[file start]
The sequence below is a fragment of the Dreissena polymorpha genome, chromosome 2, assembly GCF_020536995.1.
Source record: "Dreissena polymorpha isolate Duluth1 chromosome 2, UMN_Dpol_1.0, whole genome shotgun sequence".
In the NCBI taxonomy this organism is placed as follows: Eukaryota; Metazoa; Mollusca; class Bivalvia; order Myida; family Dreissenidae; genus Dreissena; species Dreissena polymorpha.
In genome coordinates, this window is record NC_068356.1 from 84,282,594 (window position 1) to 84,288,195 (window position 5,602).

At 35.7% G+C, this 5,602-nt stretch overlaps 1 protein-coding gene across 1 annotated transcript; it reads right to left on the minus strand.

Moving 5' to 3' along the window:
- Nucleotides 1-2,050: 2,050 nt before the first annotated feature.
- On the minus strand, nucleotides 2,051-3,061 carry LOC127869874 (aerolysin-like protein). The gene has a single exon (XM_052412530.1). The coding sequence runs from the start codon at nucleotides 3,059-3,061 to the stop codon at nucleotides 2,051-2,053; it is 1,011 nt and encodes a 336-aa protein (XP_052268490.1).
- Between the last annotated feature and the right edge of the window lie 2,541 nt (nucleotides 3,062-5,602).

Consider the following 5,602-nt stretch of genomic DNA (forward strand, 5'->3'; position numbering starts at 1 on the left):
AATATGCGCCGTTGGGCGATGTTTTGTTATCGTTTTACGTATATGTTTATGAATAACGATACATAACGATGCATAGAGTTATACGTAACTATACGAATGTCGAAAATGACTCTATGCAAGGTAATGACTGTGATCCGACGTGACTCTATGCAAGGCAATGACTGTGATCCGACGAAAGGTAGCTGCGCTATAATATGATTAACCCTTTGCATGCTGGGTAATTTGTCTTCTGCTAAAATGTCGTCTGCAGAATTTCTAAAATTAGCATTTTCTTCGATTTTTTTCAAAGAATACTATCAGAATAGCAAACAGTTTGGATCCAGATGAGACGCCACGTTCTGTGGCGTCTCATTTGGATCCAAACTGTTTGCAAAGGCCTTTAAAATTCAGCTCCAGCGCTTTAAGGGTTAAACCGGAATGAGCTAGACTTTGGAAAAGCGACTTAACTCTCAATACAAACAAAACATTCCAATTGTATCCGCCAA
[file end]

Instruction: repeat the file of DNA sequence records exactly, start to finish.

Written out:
The sequence below is a fragment of the Dreissena polymorpha genome, chromosome 2, assembly GCF_020536995.1.
Source record: "Dreissena polymorpha isolate Duluth1 chromosome 2, UMN_Dpol_1.0, whole genome shotgun sequence".
In the NCBI taxonomy this organism is placed as follows: Eukaryota; Metazoa; Mollusca; class Bivalvia; order Myida; family Dreissenidae; genus Dreissena; species Dreissena polymorpha.
In genome coordinates, this window is record NC_068356.1 from 84,282,594 (window position 1) to 84,288,195 (window position 5,602).

At 35.7% G+C, this 5,602-nt stretch overlaps 1 protein-coding gene across 1 annotated transcript; it reads right to left on the minus strand.

Moving 5' to 3' along the window:
- Nucleotides 1-2,050: 2,050 nt before the first annotated feature.
- On the minus strand, nucleotides 2,051-3,061 carry LOC127869874 (aerolysin-like protein). The gene has a single exon (XM_052412530.1). The coding sequence runs from the start codon at nucleotides 3,059-3,061 to the stop codon at nucleotides 2,051-2,053; it is 1,011 nt and encodes a 336-aa protein (XP_052268490.1).
- Between the last annotated feature and the right edge of the window lie 2,541 nt (nucleotides 3,062-5,602).

Consider the following 5,602-nt stretch of genomic DNA (forward strand, 5'->3'; position numbering starts at 1 on the left):
AATATGCGCCGTTGGGCGATGTTTTGTTATCGTTTTACGTATATGTTTATGAATAACGATACATAACGATGCATAGAGTTATACGTAACTATACGAATGTCGAAAATGACTCTATGCAAGGTAATGACTGTGATCCGACGTGACTCTATGCAAGGCAATGACTGTGATCCGACGAAAGGTAGCTGCGCTATAATATGATTAACCCTTTGCATGCTGGGTAATTTGTCTTCTGCTAAAATGTCGTCTGCAGAATTTCTAAAATTAGCATTTTCTTCGATTTTTTTCAAAGAATACTATCAGAATAGCAAACAGTTTGGATCCAGATGAGACGCCACGTTCTGTGGCGTCTCATTTGGATCCAAACTGTTTGCAAAGGCCTTTAAAATTCAGCTCCAGCGCTTTAAGGGTTAAACCGGAATGAGCTAGACTTTGGAAAAGCGACTTAACTCTCAATACAAACAAAACATTCCAATTGTATCCGCCAA